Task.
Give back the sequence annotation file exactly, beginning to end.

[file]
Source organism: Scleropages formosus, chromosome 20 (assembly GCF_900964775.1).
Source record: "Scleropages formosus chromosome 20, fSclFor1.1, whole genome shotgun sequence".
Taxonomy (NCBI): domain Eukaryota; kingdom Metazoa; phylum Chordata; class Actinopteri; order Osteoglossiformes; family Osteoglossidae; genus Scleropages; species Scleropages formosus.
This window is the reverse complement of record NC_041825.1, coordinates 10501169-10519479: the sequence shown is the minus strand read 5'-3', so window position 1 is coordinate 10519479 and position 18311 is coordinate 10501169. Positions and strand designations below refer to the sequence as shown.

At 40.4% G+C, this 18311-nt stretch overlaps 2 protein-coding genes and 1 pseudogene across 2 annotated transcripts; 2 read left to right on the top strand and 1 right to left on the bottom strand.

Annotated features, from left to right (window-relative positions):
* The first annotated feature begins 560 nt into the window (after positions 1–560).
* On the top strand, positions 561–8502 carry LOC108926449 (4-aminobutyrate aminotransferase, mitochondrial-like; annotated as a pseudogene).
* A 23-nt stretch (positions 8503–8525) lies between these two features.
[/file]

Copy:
Source organism: Scleropages formosus, chromosome 20 (assembly GCF_900964775.1).
Source record: "Scleropages formosus chromosome 20, fSclFor1.1, whole genome shotgun sequence".
Taxonomy (NCBI): domain Eukaryota; kingdom Metazoa; phylum Chordata; class Actinopteri; order Osteoglossiformes; family Osteoglossidae; genus Scleropages; species Scleropages formosus.
This window is the reverse complement of record NC_041825.1, coordinates 10501169-10519479: the sequence shown is the minus strand read 5'-3', so window position 1 is coordinate 10519479 and position 18311 is coordinate 10501169. Positions and strand designations below refer to the sequence as shown.

At 40.4% G+C, this 18311-nt stretch overlaps 2 protein-coding genes and 1 pseudogene across 2 annotated transcripts; 2 read left to right on the top strand and 1 right to left on the bottom strand.

Annotated features, from left to right (window-relative positions):
* The first annotated feature begins 560 nt into the window (after positions 1–560).
* On the top strand, positions 561–8502 carry LOC108926449 (4-aminobutyrate aminotransferase, mitochondrial-like; annotated as a pseudogene).
* A 23-nt stretch (positions 8503–8525) lies between these two features.